Blown Power Supply?

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Had a storm the other night and the power loop was pulled away from
the house
causing 220V to surge through one leg.  My computer was
still on when it
happened and it screwed the surge protector, now the
computer will not do
anything.  It shows the on light for a second
when I turn it on, then it goes noise, nothing.  Is it the
power sully?  Could I just replace it?

Re: Blown Power Supply?

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If you are lucky. it was just your powersupply
might as well try another one

Re: Blown Power Supply?

Surges can do any amount of damage, power supplies are easy to get and
cheap enough... but is this the only problem, sure is a good place to

If you look around it there should be a label on with the Wattage,
you'll need one with the same wattage or greater, for example a 300W
PSU can be replaced by a 400W but risky replacing it with a 200W.

Pentium CPUs they need an extra 12V connector for the mobo where as
AMD's don't, so take note how many leads from the PSU go to the

Just a matter of unplugging, keep notes if you are not sure, one or
two plugs will go to the mobo depending on CPU as mentioned,  the
rest are the 12V & 5V supplies for the HDD, CD rom, floppy or
whatever, here you will find loads of plugs they are all the same.

Some PSU's will have an extra socket on the back, this is to power the
monitor, some may have a power switch on these are for user
convenience otherwise they are the same. The only thing to watch for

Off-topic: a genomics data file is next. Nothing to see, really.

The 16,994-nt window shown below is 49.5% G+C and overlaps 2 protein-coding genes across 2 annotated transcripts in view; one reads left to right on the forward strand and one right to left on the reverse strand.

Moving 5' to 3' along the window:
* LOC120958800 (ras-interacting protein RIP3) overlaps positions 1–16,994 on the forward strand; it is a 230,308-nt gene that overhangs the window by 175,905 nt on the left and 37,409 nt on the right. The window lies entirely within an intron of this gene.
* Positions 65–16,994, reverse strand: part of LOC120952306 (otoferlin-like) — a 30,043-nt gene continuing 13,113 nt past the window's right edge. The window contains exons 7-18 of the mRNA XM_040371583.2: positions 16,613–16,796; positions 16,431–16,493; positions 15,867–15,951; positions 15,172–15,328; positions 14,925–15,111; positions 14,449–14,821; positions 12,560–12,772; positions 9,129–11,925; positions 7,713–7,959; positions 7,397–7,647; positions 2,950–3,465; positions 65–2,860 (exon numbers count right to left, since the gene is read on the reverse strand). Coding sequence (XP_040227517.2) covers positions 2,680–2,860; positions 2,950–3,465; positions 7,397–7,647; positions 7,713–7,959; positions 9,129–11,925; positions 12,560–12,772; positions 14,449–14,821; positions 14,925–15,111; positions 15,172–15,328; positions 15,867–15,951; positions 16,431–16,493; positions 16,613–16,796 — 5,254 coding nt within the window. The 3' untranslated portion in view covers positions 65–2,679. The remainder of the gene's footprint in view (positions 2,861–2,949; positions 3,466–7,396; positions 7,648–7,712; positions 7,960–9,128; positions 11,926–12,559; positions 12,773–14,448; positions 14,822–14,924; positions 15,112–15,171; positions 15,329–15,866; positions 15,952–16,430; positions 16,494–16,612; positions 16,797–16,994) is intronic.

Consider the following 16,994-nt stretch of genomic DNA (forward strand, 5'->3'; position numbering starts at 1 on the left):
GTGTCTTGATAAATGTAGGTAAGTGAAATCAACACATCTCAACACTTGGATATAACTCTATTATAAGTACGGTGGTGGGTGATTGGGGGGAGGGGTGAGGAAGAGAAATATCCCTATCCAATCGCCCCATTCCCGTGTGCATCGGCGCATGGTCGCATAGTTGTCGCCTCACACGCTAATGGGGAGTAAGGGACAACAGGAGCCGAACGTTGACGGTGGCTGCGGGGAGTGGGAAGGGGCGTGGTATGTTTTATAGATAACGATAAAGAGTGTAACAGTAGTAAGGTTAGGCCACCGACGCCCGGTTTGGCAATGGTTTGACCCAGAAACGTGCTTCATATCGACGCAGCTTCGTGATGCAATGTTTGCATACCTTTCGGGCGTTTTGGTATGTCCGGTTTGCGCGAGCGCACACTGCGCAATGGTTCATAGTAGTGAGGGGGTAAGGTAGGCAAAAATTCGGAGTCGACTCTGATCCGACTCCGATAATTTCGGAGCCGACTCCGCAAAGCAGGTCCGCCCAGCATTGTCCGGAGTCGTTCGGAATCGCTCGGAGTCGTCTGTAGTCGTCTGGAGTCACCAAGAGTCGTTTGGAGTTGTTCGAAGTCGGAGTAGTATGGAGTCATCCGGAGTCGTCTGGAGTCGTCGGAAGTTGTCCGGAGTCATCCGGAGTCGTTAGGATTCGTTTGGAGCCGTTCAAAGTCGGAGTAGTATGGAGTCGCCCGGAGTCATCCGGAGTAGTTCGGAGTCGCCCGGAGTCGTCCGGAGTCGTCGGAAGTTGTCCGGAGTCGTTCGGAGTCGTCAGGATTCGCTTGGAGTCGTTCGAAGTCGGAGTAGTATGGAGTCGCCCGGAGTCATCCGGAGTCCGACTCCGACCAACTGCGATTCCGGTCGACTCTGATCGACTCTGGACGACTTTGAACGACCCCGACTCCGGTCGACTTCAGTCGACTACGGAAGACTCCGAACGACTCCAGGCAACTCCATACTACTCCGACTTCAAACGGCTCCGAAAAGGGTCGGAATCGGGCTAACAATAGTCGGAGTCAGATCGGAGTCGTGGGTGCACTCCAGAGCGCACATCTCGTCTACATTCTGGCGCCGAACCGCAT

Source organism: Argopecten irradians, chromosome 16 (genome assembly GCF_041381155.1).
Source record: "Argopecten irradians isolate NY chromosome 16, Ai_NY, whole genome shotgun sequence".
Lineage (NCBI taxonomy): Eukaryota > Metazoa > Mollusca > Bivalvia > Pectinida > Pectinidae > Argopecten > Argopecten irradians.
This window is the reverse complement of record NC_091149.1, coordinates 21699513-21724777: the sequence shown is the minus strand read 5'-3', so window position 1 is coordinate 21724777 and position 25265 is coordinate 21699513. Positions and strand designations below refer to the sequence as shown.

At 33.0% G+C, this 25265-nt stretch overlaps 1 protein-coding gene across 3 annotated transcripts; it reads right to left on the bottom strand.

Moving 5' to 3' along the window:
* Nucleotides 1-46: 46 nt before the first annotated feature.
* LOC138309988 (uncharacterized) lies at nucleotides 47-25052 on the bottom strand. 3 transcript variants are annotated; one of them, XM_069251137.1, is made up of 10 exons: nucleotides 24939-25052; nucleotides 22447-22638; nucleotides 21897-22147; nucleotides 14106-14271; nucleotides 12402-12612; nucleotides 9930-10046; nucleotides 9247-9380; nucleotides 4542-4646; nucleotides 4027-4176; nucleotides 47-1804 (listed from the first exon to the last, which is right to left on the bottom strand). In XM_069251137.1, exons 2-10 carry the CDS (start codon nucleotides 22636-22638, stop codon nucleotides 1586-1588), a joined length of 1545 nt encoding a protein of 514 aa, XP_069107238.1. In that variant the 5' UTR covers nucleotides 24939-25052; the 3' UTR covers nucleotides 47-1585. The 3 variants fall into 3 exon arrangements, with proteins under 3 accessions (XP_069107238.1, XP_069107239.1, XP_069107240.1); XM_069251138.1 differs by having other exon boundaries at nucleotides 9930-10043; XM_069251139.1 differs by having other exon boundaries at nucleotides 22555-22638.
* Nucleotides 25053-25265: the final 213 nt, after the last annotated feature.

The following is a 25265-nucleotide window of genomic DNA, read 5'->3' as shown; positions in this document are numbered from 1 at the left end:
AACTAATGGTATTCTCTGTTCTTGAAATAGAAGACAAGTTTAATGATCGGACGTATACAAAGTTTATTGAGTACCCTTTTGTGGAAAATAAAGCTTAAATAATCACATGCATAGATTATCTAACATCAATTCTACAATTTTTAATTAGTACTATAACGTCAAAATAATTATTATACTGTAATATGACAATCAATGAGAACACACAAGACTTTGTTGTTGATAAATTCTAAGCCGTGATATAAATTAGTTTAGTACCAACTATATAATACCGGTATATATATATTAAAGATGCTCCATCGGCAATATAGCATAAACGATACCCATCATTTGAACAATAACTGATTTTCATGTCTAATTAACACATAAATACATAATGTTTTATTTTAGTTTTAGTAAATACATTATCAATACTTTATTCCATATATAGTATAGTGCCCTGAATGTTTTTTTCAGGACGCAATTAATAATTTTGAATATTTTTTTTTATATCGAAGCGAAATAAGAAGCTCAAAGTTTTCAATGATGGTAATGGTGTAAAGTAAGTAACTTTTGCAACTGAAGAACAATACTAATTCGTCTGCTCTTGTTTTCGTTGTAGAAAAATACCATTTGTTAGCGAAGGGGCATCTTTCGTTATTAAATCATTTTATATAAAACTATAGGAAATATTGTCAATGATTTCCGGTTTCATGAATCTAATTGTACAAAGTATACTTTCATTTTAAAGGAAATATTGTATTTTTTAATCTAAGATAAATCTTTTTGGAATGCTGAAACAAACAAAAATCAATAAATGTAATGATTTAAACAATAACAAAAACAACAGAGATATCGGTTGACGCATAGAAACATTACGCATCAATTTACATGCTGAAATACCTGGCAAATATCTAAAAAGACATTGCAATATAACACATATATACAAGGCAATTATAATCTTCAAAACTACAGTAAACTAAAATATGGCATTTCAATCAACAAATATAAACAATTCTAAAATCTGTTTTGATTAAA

is some may have a voltage selector switch which must be set for your

The connectors in all cases are non-reversable, if you had a spare
computer with an identical PSU (Power Supply Unit) a swap over would
prove one point or the other.

If you have a dial-up modem I've seen this to be damaged and nothing
else funny enough after a lightning hit...  so if you do have dial-up
modem try pulling the modem out and booting up.


Re: Blown Power Supply?

On Fri, 19 May 2006 19:30:06 GMT, no@spam.invalid (wright45)

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Unplug the power supply from AC for 10 minutes.  Plug it
back in and try it.

Unplug the power supply from AC again.  Open system and use
the clear cmos jumper or remove the motherboard battery for
10 minutes.  Reassemble and retry it.

You might take voltage readings of the power supply if you
have a multimeter.  Disconnect the  PSU from everything and
short the PS_On pin (usually pin 14, a green wire) to ground
to turn it on (presuming it is an ATX, you haven't provided
any specific system info).  If it is a less common or
proprietary system or power then Google for the specs on it,
whether anything else or different is needed.

It could be the power supply, or possibly it is fine but
something else like the motherboard is damaged.  Having
another power supply to try could be  helpful, as could
(unplugging AC power first then) removing all the extra
cards and devices from power and data cables, leaving only
the video, 1 memory module, CPU and heatsink/fan.  Then
reconnect AC again and try it.

I assume you are not trying to use it plugged into any surge
protector that was plugged into an outlet during that event.

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